When we wrote the original book, many of you will be horrified to learn that computers were not in general use, and so we used typewriters and compiled the index with index cards. There was no such thing as the internet then, and the physical side of research and writing now seems unbelievable. Even the memory of writing using a manual (not electric) typewriter still leaves us feeling tired! Since that time computers and many other electronic instruments have made a great impact on archaeology, new techniques have been developed to exploit the possibilities of these tools, and of course research has continued to advance our knowledge and ideas about the past. When it was suggested that we should revise the book, we declined the invitation, since to do the job properly would have taken us an immense amount of time. Instead, Victoria Leitch at the University of Oxford has assembled a team of ten specialists, all experts in their field, and three illustrators to do the job. All the previous chapters were expanded and updated, and an extra chapter on post-medieval archaeology was added. Even for such a team it was a huge amount of work, and Victoria certainly had her work cut out in pulling all the results together. We were in the enviable position of sitting back giving advice and guidance where necessary and doing very little work. The result is much larger, more comprehensive, and hopefully more useful than the original version.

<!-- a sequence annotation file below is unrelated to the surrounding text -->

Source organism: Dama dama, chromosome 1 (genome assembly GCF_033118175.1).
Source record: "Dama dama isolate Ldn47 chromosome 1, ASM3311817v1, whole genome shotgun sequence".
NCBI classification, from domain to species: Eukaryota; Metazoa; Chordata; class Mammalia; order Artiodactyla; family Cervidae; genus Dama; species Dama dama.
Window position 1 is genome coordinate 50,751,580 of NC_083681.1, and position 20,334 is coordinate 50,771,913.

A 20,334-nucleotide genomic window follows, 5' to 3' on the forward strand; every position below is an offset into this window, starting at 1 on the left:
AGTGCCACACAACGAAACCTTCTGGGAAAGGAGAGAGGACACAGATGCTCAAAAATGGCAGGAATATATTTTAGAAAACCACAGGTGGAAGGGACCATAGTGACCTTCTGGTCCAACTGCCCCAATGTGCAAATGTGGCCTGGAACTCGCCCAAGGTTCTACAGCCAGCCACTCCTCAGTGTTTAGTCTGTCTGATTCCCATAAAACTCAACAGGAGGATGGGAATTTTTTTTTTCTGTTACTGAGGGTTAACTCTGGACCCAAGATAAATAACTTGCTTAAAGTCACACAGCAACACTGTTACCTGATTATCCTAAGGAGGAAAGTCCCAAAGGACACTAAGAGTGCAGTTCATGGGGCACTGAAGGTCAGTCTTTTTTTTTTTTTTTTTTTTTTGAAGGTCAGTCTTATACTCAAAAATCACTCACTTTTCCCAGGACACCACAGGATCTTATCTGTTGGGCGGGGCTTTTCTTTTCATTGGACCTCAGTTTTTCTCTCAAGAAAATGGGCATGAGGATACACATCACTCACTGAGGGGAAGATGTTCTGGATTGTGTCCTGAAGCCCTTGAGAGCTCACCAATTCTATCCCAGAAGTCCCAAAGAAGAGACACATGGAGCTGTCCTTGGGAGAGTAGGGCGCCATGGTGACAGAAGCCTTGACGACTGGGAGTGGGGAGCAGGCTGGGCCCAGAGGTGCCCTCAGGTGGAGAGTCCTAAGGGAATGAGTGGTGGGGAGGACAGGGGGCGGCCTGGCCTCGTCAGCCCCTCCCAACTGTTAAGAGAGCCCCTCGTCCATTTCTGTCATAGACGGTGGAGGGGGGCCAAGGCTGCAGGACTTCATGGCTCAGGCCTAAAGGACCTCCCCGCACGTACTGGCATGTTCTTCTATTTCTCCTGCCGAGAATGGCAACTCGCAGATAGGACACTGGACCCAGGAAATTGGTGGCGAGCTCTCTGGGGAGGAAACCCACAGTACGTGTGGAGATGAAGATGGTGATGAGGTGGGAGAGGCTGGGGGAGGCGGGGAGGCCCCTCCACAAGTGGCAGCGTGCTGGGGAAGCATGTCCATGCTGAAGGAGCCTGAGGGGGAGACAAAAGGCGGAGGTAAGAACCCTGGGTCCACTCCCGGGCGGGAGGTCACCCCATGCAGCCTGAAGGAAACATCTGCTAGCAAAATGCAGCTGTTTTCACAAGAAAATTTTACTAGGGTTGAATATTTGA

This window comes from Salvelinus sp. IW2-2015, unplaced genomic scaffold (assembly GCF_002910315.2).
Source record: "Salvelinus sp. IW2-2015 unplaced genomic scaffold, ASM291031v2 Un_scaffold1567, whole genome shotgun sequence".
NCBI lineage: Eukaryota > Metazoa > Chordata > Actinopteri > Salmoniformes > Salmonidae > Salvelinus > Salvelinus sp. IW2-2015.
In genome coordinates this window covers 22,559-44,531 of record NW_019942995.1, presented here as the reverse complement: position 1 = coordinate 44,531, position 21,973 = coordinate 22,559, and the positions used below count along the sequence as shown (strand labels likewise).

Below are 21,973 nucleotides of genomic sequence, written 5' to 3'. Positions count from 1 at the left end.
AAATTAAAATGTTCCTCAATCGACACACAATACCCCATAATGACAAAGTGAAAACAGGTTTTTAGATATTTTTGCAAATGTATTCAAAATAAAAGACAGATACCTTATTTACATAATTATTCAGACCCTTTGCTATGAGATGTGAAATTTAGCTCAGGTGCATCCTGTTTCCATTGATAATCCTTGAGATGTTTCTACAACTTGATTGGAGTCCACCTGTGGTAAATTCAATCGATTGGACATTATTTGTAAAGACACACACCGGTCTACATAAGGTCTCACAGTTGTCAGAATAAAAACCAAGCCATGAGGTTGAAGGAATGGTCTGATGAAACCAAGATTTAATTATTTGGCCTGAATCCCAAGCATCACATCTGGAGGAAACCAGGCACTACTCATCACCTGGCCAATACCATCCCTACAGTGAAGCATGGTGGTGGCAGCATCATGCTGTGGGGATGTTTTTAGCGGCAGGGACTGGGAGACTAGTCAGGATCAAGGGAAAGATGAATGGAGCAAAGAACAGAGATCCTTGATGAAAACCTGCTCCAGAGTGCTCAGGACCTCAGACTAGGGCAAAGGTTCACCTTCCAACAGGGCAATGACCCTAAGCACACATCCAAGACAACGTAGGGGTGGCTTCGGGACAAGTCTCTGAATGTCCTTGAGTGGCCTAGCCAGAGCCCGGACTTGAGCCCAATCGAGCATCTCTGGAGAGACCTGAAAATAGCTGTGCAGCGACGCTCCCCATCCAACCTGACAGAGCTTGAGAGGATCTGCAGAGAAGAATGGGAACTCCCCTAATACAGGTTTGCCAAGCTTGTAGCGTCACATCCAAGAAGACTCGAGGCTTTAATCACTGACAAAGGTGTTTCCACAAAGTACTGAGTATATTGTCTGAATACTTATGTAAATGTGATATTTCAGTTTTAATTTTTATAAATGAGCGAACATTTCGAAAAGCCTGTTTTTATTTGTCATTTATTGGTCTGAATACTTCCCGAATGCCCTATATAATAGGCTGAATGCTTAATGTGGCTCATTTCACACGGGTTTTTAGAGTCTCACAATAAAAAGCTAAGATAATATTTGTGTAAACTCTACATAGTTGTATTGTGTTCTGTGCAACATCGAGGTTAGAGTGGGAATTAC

Two of our other books have recently been published in translation. The Keys of Egypt has been published in paperback in Japan by the publisher Shincho Sha under the title Rozetta-Stone-Kaidoku (they previously published it in hardcover), and our updated Handbook to Life in Ancient Greece has been published in hardcover in Russia by the Moscow publisher Veche – the first time we have ever been published in that country.

The “Kydd” novels